The point the Krugman was making was that back in the “bad old days” some influential people were recommending austerity during periods of high unemployment. Everybody supposedly recognized that policy was wrong except that after 2008 again some influential people were recommending austerity during periods of high unemployment. That Hoover may have “sexed up” his quote of Mellon is in fact support for Krugman’s point that by the time Hoover was writing, the idea was supposedly discredited.
Apr 6 2013 at 7:51am
I understand Henderson’s sensitivity to “getting Hoover wrong” in that there are still people who blame Hoover for the Depression rather than the Fed. That’s fine as far as it goes, but misunderstanding Krugman does not really help.
David R. Henderson
Apr 6 2013 at 9:23am
@F. Lynx Pardinus,
Thanks for the quote, which, as you note, is from 2011, not from the article I’m criticizing. So Krugman himself recognizes Larry’s point, but he doesn’t let his readers today, in 2013, in on that.
That Hoover may have “sexed up” his quote of Mellon is in fact support for Krugman’s point that by the time Hoover was writing, the idea was supposedly discredited.
It’s not support, though, for the implication that Krugman leaves the reader, namely, that Mellon’s advice was followed.
I understand Henderson’s sensitivity to “getting Hoover wrong” in that there are still people who blame Hoover for the Depression rather than the Fed.
No, you don’t. I blame Hoover as well as the Fed. That is not at all the issue here. The issue is that Krugman implies that Hoover followed Mellon’s advice and, even if this was his actual advice, which Lawrence H. White above questions, Hoover didn’t follow it.
Apr 6 2013 at 11:28am
The way the trick works, and it is a trick, is that Krugman confesses to an implied possible error, “I used to quote these .. with a certain smugness”, and then elides into the bit about not repeating the errors of the thirties. This links quite opposite things as the putative errors.
Apr 6 2013 at 12:21pm
That’s the thing. Modern macroeconomics hasn’t shown how wrong they were. They’ve asserted that they were wrong, but that’s not really the same thing.
David R. Henderson
Apr 6 2013 at 12:21pm
I don’t understand your comment.
Apr 6 2013 at 12:35pm
I am analyzing the mechanics of Krugman’s verbal sleight of hand. When I suggest I made an error, or was too dismissive of the chance of it being an error, it suggests that said putative error is the subject of my remarks. So if in the same breath I say “Let’s not repeat the errors of the thirties” I have suggested these are the same errors without saying so. In Krugman’s case the putative errors, as you rightly note, are very different.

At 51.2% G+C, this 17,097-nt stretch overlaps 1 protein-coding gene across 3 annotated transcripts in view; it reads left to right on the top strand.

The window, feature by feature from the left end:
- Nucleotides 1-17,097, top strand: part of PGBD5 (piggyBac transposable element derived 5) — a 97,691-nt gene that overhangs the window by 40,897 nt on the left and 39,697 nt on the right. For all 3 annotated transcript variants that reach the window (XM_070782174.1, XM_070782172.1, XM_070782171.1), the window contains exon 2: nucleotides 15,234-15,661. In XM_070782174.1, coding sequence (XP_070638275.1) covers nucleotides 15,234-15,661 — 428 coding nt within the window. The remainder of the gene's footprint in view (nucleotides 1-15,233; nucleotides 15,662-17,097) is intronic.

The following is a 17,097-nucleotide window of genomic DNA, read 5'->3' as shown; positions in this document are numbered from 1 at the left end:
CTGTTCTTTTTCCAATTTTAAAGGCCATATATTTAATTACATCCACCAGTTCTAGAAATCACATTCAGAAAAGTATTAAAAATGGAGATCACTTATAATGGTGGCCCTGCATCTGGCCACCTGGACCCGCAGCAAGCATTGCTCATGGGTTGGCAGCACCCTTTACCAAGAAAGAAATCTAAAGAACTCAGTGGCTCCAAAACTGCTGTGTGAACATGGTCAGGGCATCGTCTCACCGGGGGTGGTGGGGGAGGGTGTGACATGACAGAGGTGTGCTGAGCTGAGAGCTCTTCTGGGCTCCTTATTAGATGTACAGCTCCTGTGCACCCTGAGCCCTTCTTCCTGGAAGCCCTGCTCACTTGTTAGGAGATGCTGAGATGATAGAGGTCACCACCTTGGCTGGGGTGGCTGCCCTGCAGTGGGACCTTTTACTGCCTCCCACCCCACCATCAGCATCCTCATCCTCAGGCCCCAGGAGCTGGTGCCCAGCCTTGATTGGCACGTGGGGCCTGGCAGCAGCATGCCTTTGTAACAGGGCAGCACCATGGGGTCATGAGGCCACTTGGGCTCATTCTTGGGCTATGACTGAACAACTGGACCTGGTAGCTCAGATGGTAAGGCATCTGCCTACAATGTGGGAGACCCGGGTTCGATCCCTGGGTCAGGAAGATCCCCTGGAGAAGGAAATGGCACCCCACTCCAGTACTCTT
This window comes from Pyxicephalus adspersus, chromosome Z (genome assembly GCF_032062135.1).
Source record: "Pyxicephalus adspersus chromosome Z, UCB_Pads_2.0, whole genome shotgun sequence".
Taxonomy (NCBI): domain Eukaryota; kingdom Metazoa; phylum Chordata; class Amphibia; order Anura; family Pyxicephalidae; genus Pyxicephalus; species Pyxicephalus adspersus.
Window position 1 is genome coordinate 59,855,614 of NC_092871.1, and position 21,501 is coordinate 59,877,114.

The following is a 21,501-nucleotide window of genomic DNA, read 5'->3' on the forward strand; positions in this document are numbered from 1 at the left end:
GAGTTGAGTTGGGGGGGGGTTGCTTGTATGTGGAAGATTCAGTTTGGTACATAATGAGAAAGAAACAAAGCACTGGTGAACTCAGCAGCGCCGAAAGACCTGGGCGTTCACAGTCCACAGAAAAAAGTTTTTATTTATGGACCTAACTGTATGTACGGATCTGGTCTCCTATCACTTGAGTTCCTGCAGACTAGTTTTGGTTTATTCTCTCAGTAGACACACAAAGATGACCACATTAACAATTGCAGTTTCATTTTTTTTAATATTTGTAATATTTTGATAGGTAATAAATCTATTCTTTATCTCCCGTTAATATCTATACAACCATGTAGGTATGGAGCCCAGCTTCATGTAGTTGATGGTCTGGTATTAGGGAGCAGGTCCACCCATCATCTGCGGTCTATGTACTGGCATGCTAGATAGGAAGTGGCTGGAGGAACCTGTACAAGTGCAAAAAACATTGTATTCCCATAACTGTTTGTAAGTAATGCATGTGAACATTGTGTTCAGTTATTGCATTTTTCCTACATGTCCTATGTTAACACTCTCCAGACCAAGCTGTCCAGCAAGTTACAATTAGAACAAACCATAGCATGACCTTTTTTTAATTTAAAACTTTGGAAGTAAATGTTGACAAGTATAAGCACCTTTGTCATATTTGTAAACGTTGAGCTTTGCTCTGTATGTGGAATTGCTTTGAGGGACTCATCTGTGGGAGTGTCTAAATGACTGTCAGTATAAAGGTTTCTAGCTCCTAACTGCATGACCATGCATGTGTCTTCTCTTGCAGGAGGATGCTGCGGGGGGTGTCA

“You and I have debated Lend Lease. In discussions about foreign affairs I have sometimes erred on the side of intervention. Let’s not repeat the errors of Lend Lease.” I can say all that truthfully. But for me the real error of Lend Lease is that it did not come soon enough, and was not as generous as it should have been. That’s pretty much the opposite putative error my quoted paragraph implies. Same trick.
Apr 6 2013 at 2:26pm
Just to further a point David made:
Those of us who insist on getting Hoover right AGREE with the Krugmans of the world that Hoover bears significant responsibility for the Great Depression (in addition to the Fed for creating the boom and deepening the bust and FDR for lengthening it). What we disagree with Krugman about is WHY. Hoover deserves blame because his intervention made matters worse, not his “austerity.”
Apr 6 2013 at 8:19pm
Open market operations in which the Fed can bid on government debt were finally made legal in a 1934 amendment to the Act. But yes, the Fed began such buying during WWI and continued into the 20s, presumably with Mellon’s aid and advice, while the Treasury was happy to forget to assess the steep fines it was supposed to exact for this law-breaking.
Farming had already collapsed during the 20s when Wilson’s “Grain to feed the world at any price!” war effort was no longer necessary. That land bubble set up the use-then-disuse conditions that primed it for the dust bowl years.
We may be unable to finger just one culprit for the Depression, but it seems clear that the central plans all failed, or fell short somehow.
That should not surprise. It should stand as a lesson.
Patrick R. Sullivan
Apr 7 2013 at 12:29pm
It’s very hard to see what Krugman thinks is the point. Hoover didn’t take Mellon’s advice and there was disaster. So, Krugman thinks Hoover was wrong to ignore Mellon?
Apr 8 2013 at 12:29pm
[Comment removed pending confirmation of email address. Email the email@example.com to request restoring this comment. A valid email address is required to post comments on EconLog and EconTalk.–Econlib Ed.]
Comments are closed.